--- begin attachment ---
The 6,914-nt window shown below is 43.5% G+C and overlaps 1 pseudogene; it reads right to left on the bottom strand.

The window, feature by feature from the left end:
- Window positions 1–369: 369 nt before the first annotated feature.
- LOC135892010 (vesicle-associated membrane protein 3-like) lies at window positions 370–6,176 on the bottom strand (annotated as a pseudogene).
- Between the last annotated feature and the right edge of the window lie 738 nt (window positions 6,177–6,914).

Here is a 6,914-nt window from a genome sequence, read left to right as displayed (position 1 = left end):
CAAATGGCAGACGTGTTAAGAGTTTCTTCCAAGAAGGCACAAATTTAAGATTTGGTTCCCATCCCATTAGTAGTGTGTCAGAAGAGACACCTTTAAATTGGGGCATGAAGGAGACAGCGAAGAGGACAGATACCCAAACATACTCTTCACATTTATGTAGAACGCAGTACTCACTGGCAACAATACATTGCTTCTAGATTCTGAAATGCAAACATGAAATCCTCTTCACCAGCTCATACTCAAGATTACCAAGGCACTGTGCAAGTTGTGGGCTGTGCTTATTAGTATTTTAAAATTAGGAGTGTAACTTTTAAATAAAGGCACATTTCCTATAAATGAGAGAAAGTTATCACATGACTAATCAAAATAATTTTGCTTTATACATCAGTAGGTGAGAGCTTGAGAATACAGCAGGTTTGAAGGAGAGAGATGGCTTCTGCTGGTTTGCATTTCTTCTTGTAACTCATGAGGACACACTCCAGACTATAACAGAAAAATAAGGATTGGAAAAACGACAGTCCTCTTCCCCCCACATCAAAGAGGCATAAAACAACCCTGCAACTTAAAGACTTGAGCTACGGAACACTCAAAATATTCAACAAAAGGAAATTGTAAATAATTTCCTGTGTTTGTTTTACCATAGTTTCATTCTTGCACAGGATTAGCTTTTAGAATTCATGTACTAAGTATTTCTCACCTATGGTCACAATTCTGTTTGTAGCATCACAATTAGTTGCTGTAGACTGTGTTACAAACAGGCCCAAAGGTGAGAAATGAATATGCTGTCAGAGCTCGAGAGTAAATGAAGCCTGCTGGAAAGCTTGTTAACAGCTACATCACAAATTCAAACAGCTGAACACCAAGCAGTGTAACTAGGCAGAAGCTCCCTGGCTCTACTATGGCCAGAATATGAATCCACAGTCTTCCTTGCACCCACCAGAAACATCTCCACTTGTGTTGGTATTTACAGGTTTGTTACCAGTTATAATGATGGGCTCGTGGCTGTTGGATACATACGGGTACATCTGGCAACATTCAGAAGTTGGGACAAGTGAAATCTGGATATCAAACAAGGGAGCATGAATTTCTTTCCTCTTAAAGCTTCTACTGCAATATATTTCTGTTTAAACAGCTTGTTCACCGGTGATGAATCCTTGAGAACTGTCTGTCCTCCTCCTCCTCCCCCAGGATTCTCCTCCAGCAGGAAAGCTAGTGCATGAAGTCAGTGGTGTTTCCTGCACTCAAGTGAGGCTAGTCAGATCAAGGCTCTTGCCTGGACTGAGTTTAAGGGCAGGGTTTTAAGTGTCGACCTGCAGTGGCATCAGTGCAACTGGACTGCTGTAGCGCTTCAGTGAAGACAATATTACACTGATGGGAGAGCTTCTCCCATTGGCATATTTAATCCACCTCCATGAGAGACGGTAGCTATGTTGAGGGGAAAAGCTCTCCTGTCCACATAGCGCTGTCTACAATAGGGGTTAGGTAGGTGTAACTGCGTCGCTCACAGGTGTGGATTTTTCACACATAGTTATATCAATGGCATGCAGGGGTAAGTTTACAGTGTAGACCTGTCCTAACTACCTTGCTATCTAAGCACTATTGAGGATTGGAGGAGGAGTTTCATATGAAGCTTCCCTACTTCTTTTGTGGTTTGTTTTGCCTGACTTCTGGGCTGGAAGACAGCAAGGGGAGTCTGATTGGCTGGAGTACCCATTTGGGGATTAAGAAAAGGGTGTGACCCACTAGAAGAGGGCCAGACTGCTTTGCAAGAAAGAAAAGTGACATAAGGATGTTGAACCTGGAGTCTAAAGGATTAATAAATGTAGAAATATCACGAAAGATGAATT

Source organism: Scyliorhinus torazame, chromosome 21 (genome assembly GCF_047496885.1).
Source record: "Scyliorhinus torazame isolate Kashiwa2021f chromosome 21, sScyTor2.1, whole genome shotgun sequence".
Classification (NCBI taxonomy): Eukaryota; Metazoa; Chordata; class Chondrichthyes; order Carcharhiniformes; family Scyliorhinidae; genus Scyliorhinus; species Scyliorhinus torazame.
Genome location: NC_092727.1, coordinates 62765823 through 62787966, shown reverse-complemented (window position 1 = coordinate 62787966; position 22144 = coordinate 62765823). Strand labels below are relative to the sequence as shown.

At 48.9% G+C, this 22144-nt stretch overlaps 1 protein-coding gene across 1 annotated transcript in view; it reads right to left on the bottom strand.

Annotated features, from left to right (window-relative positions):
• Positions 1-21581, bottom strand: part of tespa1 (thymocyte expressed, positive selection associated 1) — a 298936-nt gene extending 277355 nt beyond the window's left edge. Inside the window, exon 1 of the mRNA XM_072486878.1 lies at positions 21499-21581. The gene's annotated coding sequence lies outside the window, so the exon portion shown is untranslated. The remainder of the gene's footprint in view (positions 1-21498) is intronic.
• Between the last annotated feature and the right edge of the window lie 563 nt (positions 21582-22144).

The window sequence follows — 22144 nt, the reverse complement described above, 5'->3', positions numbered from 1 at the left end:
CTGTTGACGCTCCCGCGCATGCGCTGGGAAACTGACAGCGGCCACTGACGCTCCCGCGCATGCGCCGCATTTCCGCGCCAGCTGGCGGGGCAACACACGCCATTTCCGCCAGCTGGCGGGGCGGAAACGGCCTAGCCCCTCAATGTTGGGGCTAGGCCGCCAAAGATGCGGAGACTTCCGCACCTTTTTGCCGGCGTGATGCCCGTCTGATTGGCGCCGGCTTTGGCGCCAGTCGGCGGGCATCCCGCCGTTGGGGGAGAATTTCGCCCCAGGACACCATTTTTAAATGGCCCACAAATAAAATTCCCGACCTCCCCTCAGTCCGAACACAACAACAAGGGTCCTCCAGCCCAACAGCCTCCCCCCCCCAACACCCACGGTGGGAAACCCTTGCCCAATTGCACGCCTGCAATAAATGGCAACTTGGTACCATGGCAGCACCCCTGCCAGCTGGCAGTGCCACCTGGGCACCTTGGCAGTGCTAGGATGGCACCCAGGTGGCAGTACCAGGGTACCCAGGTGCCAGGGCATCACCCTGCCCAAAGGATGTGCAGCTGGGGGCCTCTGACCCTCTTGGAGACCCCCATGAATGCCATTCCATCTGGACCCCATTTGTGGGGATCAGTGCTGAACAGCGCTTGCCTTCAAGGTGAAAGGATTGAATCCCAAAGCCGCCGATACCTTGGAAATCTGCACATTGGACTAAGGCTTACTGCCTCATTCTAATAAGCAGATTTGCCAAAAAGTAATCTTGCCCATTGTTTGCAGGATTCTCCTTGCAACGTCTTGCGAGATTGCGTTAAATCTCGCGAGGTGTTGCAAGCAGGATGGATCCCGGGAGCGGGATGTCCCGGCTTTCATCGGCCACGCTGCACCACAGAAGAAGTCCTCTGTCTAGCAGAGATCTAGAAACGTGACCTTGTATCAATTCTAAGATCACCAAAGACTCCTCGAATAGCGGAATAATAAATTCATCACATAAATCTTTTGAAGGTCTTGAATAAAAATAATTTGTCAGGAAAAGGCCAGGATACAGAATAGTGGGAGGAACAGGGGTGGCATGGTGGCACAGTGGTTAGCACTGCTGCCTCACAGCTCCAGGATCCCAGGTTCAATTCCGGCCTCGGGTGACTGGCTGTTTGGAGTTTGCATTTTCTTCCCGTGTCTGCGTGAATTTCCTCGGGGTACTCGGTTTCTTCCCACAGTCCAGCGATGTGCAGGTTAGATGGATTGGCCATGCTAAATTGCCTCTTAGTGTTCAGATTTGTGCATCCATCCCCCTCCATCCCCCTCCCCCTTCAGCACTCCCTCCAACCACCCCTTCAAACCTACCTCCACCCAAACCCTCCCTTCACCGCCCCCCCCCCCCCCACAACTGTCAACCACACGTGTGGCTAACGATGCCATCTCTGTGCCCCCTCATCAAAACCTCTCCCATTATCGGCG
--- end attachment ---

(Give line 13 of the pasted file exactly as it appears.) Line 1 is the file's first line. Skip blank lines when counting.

Annotated features, from left to right (window-relative positions):